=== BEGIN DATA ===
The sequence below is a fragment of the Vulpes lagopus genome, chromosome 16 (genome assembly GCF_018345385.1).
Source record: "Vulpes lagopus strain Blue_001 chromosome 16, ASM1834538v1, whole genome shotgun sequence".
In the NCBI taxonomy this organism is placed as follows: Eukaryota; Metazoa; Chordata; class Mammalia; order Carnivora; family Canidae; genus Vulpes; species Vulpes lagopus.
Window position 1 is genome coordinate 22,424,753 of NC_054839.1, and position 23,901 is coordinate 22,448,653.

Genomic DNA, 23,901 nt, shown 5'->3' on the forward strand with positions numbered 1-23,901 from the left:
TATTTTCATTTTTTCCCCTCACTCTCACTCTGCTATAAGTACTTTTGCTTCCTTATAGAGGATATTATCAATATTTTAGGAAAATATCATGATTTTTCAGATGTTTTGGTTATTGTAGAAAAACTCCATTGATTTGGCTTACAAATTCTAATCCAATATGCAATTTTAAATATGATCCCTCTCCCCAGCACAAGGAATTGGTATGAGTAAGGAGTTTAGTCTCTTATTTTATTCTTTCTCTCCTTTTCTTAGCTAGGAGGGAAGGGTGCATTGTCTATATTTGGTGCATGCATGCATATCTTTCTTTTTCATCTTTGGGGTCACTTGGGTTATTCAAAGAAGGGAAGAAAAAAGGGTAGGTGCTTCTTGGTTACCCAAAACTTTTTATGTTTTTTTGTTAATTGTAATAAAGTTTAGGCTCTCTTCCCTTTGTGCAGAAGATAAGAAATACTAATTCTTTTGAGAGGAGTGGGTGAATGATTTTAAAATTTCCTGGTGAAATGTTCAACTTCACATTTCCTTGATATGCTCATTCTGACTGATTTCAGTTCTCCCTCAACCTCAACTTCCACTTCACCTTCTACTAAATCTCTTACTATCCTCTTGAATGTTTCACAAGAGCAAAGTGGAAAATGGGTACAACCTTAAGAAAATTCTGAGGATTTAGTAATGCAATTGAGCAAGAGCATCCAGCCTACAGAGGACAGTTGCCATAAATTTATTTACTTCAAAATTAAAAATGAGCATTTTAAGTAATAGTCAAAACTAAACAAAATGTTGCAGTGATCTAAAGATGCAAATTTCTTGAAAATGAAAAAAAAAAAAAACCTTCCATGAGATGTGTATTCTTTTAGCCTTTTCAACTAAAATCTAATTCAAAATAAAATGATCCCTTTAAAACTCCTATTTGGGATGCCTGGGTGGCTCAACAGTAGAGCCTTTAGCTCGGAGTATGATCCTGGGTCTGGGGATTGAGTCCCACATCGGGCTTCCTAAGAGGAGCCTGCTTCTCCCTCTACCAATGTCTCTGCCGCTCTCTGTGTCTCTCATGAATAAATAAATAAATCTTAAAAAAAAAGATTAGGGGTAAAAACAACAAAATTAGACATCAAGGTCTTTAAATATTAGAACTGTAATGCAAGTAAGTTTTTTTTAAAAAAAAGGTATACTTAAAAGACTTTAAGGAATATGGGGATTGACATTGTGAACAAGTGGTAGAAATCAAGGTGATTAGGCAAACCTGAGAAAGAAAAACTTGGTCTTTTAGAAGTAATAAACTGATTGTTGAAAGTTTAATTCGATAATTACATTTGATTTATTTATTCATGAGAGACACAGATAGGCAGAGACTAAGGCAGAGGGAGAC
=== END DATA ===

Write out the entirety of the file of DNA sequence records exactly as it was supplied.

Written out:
The sequence below is a fragment of the Vulpes lagopus genome, chromosome 16 (genome assembly GCF_018345385.1).
Source record: "Vulpes lagopus strain Blue_001 chromosome 16, ASM1834538v1, whole genome shotgun sequence".
In the NCBI taxonomy this organism is placed as follows: Eukaryota; Metazoa; Chordata; class Mammalia; order Carnivora; family Canidae; genus Vulpes; species Vulpes lagopus.
Window position 1 is genome coordinate 22,424,753 of NC_054839.1, and position 23,901 is coordinate 22,448,653.

Genomic DNA, 23,901 nt, shown 5'->3' on the forward strand with positions numbered 1-23,901 from the left:
TATTTTCATTTTTTCCCCTCACTCTCACTCTGCTATAAGTACTTTTGCTTCCTTATAGAGGATATTATCAATATTTTAGGAAAATATCATGATTTTTCAGATGTTTTGGTTATTGTAGAAAAACTCCATTGATTTGGCTTACAAATTCTAATCCAATATGCAATTTTAAATATGATCCCTCTCCCCAGCACAAGGAATTGGTATGAGTAAGGAGTTTAGTCTCTTATTTTATTCTTTCTCTCCTTTTCTTAGCTAGGAGGGAAGGGTGCATTGTCTATATTTGGTGCATGCATGCATATCTTTCTTTTTCATCTTTGGGGTCACTTGGGTTATTCAAAGAAGGGAAGAAAAAAGGGTAGGTGCTTCTTGGTTACCCAAAACTTTTTATGTTTTTTTGTTAATTGTAATAAAGTTTAGGCTCTCTTCCCTTTGTGCAGAAGATAAGAAATACTAATTCTTTTGAGAGGAGTGGGTGAATGATTTTAAAATTTCCTGGTGAAATGTTCAACTTCACATTTCCTTGATATGCTCATTCTGACTGATTTCAGTTCTCCCTCAACCTCAACTTCCACTTCACCTTCTACTAAATCTCTTACTATCCTCTTGAATGTTTCACAAGAGCAAAGTGGAAAATGGGTACAACCTTAAGAAAATTCTGAGGATTTAGTAATGCAATTGAGCAAGAGCATCCAGCCTACAGAGGACAGTTGCCATAAATTTATTTACTTCAAAATTAAAAATGAGCATTTTAAGTAATAGTCAAAACTAAACAAAATGTTGCAGTGATCTAAAGATGCAAATTTCTTGAAAATGAAAAAAAAAAAAAACCTTCCATGAGATGTGTATTCTTTTAGCCTTTTCAACTAAAATCTAATTCAAAATAAAATGATCCCTTTAAAACTCCTATTTGGGATGCCTGGGTGGCTCAACAGTAGAGCCTTTAGCTCGGAGTATGATCCTGGGTCTGGGGATTGAGTCCCACATCGGGCTTCCTAAGAGGAGCCTGCTTCTCCCTCTACCAATGTCTCTGCCGCTCTCTGTGTCTCTCATGAATAAATAAATAAATCTTAAAAAAAAAGATTAGGGGTAAAAACAACAAAATTAGACATCAAGGTCTTTAAATATTAGAACTGTAATGCAAGTAAGTTTTTTTTAAAAAAAAGGTATACTTAAAAGACTTTAAGGAATATGGGGATTGACATTGTGAACAAGTGGTAGAAATCAAGGTGATTAGGCAAACCTGAGAAAGAAAAACTTGGTCTTTTAGAAGTAATAAACTGATTGTTGAAAGTTTAATTCGATAATTACATTTGATTTATTTATTCATGAGAGACACAGATAGGCAGAGACTAAGGCAGAGGGAGAC